(March 2001) Welfare reform was enacted in August 1996 through the Personal Responsibility and Work Opportunity Reconciliation Act (PRWORA) and is up for reauthorization in 2002. With that date nearing, and with a new administration, many analysts are closely scrutinizing the law’s impact.

PRWORA was designed in part to encourage the formation and maintenance of two-parent families and reduce the incidence of out-of-wedlock pregnancies. This policy emphasis stemmed from research indicating that children born out-of-wedlock are more likely to face problems such as poverty, teen parenthood, and low educational attainment, and from the steady growth in the percentage of births to unmarried women. PRWORA was expected to reverse this trend.

Nationally, the percentage of births to unmarried women has leveled off after a rapid rate of increase since the 1960s (see figure), but it has not declined since welfare reform began in 1996, according to research by the National Center for Health Statistics. This is due in part to the increasing proportion of unmarried women of childbearing age, especially those ages 18 to 29, between 1996 and 1998. Women ages 18 to 29 have the highest birth rates, and an increasing number of women in this age group are postponing marriage.

Percent of Births to Unmarried Women, 1960 to 1999

Source: Stephanie J. Ventura and Christine A. Bachrach, ‘Nonmarital Childbearing in the United States, 1940-99,’ National Vital Statistics Reports 48, no. 16 (Hyattsville, MD: National Center for Health Statistics, 2000).

At the state level, however, it is more difficult to discern what effect welfare reform has had in reducing the incidence of out-of-wedlock pregnancies. The law established annual numerical goals for states that could demonstrate a reduction in out-of-wedlock pregnancies, and created monetary bonuses for states that demonstrated a net decrease in out-of-wedlock births. Up to five states can be awarded a $20 million bonus each year for showing the largest reduction in the proportion of out-of-wedlock births to total births; to qualify, though, a state must show that its abortion rate is less than it was in 1995. In 1999, Alabama, California, the District of Columbia, Massachusetts, and Michigan each received a $20 million bonus for reducing the percentage of births to unmarried women. In 2000, Alabama, Arizona, the District of Columbia, Illinois, and Michigan were the recipients.

Some of the decreases are so small — carried out to the third decimal point — that one could easily argue they represent a leveling off or a holding pattern for six of the seven awardees. Only the District of Columbia seems to have shown some consistent decrease since 1994/1995.

Demonstrating the role of welfare reform in bringing about these decreases is difficult. Because PRWORA was enacted in 1996, it is common to look at trends after that time. However, many states restricted benefits prior to 1996, making it difficult to measure the impact of this single piece of legislation.

Determining which approaches are most effective at reducing the incidence of nonmarital pregnancies is also complex. All of the winning states and the District of Columbia have a range of teen pregnancy prevention policies and programs. These include family planning services for teens, school-based abstinence education, sexually transmitted infection and HIV education in public schools (except Massachusetts), contraceptive education in public schools, and media campaigns.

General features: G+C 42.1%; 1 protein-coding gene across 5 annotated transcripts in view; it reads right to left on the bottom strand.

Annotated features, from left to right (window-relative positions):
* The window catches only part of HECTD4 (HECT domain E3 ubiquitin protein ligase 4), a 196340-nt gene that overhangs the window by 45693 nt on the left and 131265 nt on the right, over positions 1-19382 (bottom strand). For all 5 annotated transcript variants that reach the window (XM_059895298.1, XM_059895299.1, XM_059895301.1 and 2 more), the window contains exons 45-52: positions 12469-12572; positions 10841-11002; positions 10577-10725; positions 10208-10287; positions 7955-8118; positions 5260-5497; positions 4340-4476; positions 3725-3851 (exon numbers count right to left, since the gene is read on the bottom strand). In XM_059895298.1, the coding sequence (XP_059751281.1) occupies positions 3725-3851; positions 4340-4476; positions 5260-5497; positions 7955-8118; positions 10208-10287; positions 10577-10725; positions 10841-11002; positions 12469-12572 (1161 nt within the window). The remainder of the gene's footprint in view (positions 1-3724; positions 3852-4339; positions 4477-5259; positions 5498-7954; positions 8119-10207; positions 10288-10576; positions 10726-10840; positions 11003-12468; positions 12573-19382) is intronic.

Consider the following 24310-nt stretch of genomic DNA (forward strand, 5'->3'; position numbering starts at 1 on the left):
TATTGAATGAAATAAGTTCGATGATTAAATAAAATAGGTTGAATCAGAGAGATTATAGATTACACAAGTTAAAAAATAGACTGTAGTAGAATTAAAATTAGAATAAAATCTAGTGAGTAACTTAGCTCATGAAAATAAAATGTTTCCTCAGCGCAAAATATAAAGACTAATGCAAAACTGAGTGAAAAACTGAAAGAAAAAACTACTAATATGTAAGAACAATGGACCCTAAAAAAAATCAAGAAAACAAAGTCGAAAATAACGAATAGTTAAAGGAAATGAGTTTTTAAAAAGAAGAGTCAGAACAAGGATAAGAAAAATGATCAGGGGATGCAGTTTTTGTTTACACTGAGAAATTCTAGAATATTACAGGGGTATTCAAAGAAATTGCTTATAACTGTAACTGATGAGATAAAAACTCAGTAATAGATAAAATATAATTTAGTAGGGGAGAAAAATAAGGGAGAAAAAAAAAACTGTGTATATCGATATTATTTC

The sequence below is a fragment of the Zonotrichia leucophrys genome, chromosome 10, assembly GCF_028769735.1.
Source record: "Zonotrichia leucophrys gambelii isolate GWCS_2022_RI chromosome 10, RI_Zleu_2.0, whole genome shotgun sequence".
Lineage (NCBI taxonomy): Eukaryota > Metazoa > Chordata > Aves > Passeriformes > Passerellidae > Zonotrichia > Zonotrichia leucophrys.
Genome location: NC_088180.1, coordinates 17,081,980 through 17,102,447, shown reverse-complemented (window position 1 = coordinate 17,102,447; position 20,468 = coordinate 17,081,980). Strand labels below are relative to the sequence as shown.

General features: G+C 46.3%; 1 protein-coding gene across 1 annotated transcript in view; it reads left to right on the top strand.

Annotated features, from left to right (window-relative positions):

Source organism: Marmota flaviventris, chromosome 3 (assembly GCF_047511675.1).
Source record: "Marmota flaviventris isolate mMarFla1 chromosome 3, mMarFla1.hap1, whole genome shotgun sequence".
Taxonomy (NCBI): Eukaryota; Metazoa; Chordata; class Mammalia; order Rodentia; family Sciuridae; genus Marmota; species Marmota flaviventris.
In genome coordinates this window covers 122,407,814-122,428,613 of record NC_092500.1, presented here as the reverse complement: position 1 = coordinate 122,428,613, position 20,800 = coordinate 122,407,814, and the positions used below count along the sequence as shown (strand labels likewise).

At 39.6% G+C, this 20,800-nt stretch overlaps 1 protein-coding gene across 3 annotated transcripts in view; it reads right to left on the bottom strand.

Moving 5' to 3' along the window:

Teen pregnancies, though, do not account for all nonmarital births. Few states have prevention policies and programs aimed at unmarried adults. This is significant since cohabitation rates are rising and the proportion of out-of-wedlock births to cohabiting women is increasing.

When reviewing welfare reform before re-authorization, Congress will ask: Is welfare reform really having an impact on family formation and out-of-wedlock pregnancies? Are some strategies better than others? Do different target groups need different strategies? These are difficult and complex questions to answer.

Kerri Rivers is a research associate at the Population Reference Bureau.

Related Reading

Heather Boonstra, “Welfare Law and the Drive To Reduce ‘Illegitimacy,'” The Guttmacher Report on Public Policy 3, no. 6 (2000).

Greg Duncan and Jeanne Brooks-Gunn, “Income Effects Across the Lifespan: Integration and Interpretation,” in Consequences of Growing Up Poor, edited by G.J. Duncan and J. Brooks-Gunn (New York: Russell Sage Foundation, 1997).

Ariel Halpern, Poverty Among Children Born Outside of Marriage: Preliminary Findings from the National Survey of America’s Families (Washington, DC: The Urban Institute, 1999).

John Hutchins, “Promising Approaches to Preventing Teen Pregnancy,” in Get Organized: A Guide to Preventing Teen Pregnancy, Volume I (Washington, DC: The National Campaign to Prevent Teen Pregnancy, 1999). Available on the Web at: www.teenpregnancy.org.

Jane Lawler Dye and Harriet B. Presser, “The State Bonus to Reward a Decrease in ‘Illegitimacy’: Flawed Methods and Questionable Effects,” Family Planning Perspectives 31, no. 3 (May/June 1999).

Sarah McLanahan and Gary Sandefur, Growing Up with a Single Parent: What Hurts (Cambridge, MA: Harvard University Press, 1994).

Stephanie J. Ventura and Christine A. Bachrach, “Nonmarital Childbearing in the United States, 1940-99,” National Vital Statistics Reports 48, no. 16 (Hyattsville, MD: National Center for Health Statistics, 2000).

Richard Wertheimer, Justin Jager, and Kristin Anderson Moore, “State Policy Initiatives for Reducing Teen and Adult Nonmarital Childbearing: Family Planning to Family Caps,” Assessing the New Federalism (Washington, DC: The Urban Institute, 2000).